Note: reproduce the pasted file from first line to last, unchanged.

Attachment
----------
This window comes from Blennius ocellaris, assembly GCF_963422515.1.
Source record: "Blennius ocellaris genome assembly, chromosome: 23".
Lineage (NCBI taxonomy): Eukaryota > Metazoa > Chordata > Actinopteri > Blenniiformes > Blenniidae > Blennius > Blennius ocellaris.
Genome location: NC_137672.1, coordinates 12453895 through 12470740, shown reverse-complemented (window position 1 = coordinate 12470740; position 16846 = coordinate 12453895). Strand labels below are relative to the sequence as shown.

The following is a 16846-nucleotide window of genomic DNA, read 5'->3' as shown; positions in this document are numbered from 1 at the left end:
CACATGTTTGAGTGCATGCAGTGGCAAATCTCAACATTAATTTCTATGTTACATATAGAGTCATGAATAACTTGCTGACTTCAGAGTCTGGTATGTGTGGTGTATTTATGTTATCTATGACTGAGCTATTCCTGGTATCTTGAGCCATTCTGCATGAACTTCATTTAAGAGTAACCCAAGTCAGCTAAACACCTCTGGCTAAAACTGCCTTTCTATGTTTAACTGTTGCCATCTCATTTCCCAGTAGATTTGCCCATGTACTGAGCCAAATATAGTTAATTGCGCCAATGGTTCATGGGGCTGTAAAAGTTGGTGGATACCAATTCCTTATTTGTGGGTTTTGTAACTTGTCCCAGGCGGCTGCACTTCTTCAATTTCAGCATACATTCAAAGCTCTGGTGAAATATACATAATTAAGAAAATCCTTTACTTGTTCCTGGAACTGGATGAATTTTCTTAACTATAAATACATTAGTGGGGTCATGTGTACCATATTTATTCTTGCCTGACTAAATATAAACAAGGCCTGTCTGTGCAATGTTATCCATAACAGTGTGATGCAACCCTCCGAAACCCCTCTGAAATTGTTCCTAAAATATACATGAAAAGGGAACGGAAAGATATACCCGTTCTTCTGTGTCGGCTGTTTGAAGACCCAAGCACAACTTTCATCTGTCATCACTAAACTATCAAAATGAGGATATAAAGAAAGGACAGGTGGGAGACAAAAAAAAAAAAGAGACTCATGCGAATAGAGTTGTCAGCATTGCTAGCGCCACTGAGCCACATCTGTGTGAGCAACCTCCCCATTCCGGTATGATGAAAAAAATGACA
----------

This window comes from Blennius ocellaris, assembly GCF_963422515.1.
Source record: "Blennius ocellaris genome assembly, chromosome: 23".
Lineage (NCBI taxonomy): Eukaryota > Metazoa > Chordata > Actinopteri > Blenniiformes > Blenniidae > Blennius > Blennius ocellaris.
Genome location: NC_137672.1, coordinates 12453895 through 12470740, shown reverse-complemented (window position 1 = coordinate 12470740; position 16846 = coordinate 12453895). Strand labels below are relative to the sequence as shown.

The following is a 16846-nucleotide window of genomic DNA, read 5'->3' as shown; positions in this document are numbered from 1 at the left end:
CACATGTTTGAGTGCATGCAGTGGCAAATCTCAACATTAATTTCTATGTTACATATAGAGTCATGAATAACTTGCTGACTTCAGAGTCTGGTATGTGTGGTGTATTTATGTTATCTATGACTGAGCTATTCCTGGTATCTTGAGCCATTCTGCATGAACTTCATTTAAGAGTAACCCAAGTCAGCTAAACACCTCTGGCTAAAACTGCCTTTCTATGTTTAACTGTTGCCATCTCATTTCCCAGTAGATTTGCCCATGTACTGAGCCAAATATAGTTAATTGCGCCAATGGTTCATGGGGCTGTAAAAGTTGGTGGATACCAATTCCTTATTTGTGGGTTTTGTAACTTGTCCCAGGCGGCTGCACTTCTTCAATTTCAGCATACATTCAAAGCTCTGGTGAAATATACATAATTAAGAAAATCCTTTACTTGTTCCTGGAACTGGATGAATTTTCTTAACTATAAATACATTAGTGGGGTCATGTGTACCATATTTATTCTTGCCTGACTAAATATAAACAAGGCCTGTCTGTGCAATGTTATCCATAACAGTGTGATGCAACCCTCCGAAACCCCTCTGAAATTGTTCCTAAAATATACATGAAAAGGGAACGGAAAGATATACCCGTTCTTCTGTGTCGGCTGTTTGAAGACCCAAGCACAACTTTCATCTGTCATCACTAAACTATCAAAATGAGGATATAAAGAAAGGACAGGTGGGAGACAAAAAAAAAAAAGAGACTCATGCGAATAGAGTTGTCAGCATTGCTAGCGCCACTGAGCCACATCTGTGTGAGCAACCTCCCCATTCCGGTATGATGAAAAAAATGACA